Food is energy, but it is also information. Not just a little bit of trivia, but food is ALL information. Even the energy is information. The energy is stored in matter, in chemicals waiting to react. Matter is all light energy in the first place. It is the electromagnetic structure that contains the energy we know as matter. Structure contains information. In other words, light, matter and information are all aspects of the same thing.

Attract and Repel

Besides the information provided regarding the processing and distribution of nutrients, all food sources supply information that encourages, or discourages, the continued use of their product. Most plants are very selective about their symbiotic partners. They produce an elaborate array of molecules that attract some partners and repel others. For their chosen partners they include tips on cultivation and preparation. For others, the plants issue warnings, flags and as a last resort, poison.

For example, wheat produces molecules that cause allergic reactions in some people. Why? Because the plant has formed symbiotic partnerships with humans in the past, and placed “markers” to identify their descendants. This happened over a long stretch of time in our distant past, as it is related to blood type and antigens.

Some plants skip interacting with the simple minded beasts. They simply hide their seed in the fruit and let it sprout in his dung heap. This strategy has been quite successful as it accomplishes the basic job of dispersal, while it leaves open the possibility that the simple minded beast may grasp the significance of the seed, dung and sprout sequence, and plant one. The sequence becomes information that translates into an invitation to “tend my orchard”, from the orchard itself.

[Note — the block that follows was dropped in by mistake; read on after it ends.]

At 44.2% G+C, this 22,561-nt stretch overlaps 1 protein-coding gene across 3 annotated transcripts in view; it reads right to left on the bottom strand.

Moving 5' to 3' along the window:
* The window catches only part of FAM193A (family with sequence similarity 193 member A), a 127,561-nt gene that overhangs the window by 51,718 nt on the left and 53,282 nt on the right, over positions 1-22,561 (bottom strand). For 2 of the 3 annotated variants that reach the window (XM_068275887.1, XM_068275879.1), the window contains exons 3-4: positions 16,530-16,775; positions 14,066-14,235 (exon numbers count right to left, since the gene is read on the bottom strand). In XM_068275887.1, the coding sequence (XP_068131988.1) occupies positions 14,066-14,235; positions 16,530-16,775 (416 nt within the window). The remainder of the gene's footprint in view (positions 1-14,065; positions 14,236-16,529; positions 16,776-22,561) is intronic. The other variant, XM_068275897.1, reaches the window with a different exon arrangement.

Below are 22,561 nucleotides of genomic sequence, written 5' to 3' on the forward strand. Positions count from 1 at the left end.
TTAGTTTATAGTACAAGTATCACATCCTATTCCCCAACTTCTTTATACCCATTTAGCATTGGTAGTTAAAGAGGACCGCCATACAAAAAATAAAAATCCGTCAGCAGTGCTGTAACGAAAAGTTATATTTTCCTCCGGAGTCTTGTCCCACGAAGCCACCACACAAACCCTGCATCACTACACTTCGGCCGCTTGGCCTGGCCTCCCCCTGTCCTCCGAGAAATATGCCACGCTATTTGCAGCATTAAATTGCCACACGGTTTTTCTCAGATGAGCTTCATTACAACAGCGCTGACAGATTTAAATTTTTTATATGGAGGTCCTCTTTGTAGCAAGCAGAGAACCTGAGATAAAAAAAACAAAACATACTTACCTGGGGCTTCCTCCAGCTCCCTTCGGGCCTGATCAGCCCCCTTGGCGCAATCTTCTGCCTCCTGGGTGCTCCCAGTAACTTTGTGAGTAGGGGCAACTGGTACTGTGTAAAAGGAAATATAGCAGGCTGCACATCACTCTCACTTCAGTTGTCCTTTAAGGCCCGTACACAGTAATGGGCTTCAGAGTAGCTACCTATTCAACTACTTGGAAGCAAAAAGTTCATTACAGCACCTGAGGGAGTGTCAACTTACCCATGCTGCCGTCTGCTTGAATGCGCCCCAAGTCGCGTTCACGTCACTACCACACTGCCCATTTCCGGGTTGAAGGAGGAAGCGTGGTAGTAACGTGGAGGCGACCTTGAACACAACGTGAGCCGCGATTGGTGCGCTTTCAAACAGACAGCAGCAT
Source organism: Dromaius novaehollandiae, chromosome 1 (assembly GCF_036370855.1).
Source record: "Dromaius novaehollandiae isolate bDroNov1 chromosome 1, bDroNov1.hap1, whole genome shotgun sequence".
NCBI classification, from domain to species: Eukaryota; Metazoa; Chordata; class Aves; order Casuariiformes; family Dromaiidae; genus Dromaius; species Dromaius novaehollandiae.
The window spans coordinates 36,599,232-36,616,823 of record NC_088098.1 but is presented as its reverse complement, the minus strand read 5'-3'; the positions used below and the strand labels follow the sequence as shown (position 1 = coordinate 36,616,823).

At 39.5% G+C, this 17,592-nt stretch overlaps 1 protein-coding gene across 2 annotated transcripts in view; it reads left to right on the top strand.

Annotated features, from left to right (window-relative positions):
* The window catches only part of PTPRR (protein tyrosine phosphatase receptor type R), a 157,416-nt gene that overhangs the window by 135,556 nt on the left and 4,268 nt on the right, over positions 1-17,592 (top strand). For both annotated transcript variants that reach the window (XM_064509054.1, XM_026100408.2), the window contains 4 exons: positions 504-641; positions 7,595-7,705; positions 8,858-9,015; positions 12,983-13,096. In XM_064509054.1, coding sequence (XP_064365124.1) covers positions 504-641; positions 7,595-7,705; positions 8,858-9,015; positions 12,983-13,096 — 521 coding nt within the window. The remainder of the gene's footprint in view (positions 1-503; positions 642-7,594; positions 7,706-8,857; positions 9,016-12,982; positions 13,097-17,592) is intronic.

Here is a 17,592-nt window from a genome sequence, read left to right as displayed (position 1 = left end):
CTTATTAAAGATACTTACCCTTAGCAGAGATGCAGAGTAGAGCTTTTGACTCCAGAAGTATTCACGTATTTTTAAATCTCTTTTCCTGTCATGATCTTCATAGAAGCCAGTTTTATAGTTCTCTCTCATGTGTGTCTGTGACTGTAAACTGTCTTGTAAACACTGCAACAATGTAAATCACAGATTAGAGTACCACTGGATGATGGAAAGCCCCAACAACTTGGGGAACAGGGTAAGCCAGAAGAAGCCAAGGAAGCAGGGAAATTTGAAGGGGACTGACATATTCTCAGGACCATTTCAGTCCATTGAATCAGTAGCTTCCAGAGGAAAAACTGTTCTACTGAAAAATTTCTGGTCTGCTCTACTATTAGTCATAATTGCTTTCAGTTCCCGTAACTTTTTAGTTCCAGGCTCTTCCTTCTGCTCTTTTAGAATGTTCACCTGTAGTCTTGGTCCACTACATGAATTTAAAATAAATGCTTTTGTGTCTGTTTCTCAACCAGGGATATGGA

Opium Poppy

An extreme case is the opium poppy, as this species does much more than just encourage continued use, it demands it. They want to make a deal. They will cover your pain in exchange for your devotion. In the wild, that devotion resulted in cultivation by a shaman. What the junky shoots in his arm has been stripped of all information except the pain killers. Besides that lack, and by not relating to the plant itself, the junky doesn’t get any clues on how to uphold his end of the bargain. All he knows how to do is find a fix.

In cultures where opium poppies are grown there is very little abuse by the workers. Their culture is built around the relationship and opium use doesn’t interfere with any part of their social or economic structure. In fact, the relationship provides for their livelihood.